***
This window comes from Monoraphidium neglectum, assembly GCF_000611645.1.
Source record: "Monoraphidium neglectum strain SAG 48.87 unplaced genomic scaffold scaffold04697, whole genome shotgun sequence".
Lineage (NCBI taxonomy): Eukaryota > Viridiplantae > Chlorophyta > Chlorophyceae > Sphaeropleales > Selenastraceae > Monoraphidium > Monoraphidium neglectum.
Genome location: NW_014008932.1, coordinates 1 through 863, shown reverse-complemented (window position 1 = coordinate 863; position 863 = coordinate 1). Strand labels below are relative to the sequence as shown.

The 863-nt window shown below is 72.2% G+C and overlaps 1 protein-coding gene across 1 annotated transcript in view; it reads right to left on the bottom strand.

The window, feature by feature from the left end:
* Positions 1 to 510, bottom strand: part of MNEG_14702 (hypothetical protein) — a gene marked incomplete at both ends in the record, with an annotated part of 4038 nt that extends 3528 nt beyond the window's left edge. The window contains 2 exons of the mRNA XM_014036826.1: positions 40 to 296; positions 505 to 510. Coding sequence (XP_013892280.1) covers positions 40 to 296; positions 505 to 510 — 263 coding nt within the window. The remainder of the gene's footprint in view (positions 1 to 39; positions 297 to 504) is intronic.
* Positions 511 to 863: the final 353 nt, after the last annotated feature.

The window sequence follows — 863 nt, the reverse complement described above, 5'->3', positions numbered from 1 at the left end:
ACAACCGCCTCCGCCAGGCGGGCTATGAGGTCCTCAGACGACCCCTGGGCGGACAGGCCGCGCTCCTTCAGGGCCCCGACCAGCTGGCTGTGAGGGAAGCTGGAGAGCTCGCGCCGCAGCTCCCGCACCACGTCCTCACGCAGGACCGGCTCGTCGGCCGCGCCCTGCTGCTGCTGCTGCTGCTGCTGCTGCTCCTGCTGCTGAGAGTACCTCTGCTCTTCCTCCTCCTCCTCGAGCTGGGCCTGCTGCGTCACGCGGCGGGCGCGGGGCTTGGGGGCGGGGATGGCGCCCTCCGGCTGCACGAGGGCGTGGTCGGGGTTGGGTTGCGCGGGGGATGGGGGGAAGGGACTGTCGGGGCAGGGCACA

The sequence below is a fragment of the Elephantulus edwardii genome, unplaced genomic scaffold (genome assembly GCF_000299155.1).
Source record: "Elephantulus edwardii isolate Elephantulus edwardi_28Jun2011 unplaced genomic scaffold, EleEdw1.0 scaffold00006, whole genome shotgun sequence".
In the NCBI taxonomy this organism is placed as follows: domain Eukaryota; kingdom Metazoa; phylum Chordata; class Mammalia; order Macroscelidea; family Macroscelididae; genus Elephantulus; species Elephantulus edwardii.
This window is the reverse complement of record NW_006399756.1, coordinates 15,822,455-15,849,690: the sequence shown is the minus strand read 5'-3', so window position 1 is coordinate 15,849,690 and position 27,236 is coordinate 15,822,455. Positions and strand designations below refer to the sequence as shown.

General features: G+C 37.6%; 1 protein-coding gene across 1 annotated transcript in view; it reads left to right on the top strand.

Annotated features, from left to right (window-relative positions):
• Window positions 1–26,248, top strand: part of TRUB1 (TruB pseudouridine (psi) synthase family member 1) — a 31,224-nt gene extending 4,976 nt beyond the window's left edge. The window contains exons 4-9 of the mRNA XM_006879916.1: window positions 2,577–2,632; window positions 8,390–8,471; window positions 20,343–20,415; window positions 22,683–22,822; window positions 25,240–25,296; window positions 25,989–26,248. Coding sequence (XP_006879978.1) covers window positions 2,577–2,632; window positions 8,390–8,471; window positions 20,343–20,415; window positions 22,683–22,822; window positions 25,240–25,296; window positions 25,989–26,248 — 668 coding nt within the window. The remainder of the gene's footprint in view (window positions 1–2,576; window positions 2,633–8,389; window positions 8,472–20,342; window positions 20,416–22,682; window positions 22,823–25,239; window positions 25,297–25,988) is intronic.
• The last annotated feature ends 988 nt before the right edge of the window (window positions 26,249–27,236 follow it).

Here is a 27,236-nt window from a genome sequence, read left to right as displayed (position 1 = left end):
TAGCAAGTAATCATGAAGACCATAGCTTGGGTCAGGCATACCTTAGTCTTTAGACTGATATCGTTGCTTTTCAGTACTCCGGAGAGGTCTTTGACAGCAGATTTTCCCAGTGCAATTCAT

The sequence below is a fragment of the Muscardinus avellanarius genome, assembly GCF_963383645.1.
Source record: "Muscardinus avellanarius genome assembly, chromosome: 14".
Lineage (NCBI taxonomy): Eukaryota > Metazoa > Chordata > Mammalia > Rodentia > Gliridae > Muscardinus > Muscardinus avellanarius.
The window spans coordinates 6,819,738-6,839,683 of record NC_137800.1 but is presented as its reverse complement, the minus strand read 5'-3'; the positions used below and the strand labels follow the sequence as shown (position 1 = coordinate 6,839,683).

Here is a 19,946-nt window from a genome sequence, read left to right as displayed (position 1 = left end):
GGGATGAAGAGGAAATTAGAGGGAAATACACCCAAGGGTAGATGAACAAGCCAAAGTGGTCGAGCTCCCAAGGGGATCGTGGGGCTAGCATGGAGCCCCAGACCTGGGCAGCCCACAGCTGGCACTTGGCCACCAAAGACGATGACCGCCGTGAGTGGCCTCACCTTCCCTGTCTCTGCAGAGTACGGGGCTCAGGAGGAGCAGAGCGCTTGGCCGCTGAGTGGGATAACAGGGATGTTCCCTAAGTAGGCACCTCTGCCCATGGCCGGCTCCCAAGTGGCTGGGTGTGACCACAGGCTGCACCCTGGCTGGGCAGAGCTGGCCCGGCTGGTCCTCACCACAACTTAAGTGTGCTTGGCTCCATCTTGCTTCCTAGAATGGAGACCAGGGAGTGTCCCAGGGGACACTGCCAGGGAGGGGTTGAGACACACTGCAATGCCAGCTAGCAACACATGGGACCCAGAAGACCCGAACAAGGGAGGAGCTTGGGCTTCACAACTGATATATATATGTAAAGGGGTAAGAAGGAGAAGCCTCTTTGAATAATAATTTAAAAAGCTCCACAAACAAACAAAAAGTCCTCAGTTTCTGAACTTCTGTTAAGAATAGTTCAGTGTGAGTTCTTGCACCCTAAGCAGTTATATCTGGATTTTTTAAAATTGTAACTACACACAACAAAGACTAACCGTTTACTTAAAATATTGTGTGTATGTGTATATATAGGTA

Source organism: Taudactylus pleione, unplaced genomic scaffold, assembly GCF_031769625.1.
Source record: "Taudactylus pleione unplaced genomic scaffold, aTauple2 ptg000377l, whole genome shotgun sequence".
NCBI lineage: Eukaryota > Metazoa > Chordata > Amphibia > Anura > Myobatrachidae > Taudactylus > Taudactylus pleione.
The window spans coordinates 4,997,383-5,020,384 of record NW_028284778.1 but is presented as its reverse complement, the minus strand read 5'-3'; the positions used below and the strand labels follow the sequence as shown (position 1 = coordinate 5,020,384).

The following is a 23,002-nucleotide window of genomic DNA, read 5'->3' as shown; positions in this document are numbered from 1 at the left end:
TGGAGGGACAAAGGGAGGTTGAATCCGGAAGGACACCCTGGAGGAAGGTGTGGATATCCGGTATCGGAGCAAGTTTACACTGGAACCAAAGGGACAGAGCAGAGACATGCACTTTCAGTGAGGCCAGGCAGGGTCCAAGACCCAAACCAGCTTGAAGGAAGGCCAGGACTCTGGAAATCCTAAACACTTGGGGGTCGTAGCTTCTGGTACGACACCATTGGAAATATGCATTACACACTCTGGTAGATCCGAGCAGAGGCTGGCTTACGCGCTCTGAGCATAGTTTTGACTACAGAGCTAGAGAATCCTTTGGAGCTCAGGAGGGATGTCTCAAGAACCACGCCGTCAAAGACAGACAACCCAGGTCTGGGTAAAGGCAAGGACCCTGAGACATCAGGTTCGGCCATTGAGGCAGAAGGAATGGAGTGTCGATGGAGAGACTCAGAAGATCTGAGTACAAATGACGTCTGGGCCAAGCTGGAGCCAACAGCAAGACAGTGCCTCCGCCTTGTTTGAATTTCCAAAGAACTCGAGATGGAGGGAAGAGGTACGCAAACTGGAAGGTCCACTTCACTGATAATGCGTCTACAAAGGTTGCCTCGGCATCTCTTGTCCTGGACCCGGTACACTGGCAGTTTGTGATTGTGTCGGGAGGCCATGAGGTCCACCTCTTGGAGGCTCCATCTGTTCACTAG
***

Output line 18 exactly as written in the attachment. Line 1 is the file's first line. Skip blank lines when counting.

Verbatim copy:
• The last annotated feature ends 988 nt before the right edge of the window (window positions 26,249–27,236 follow it).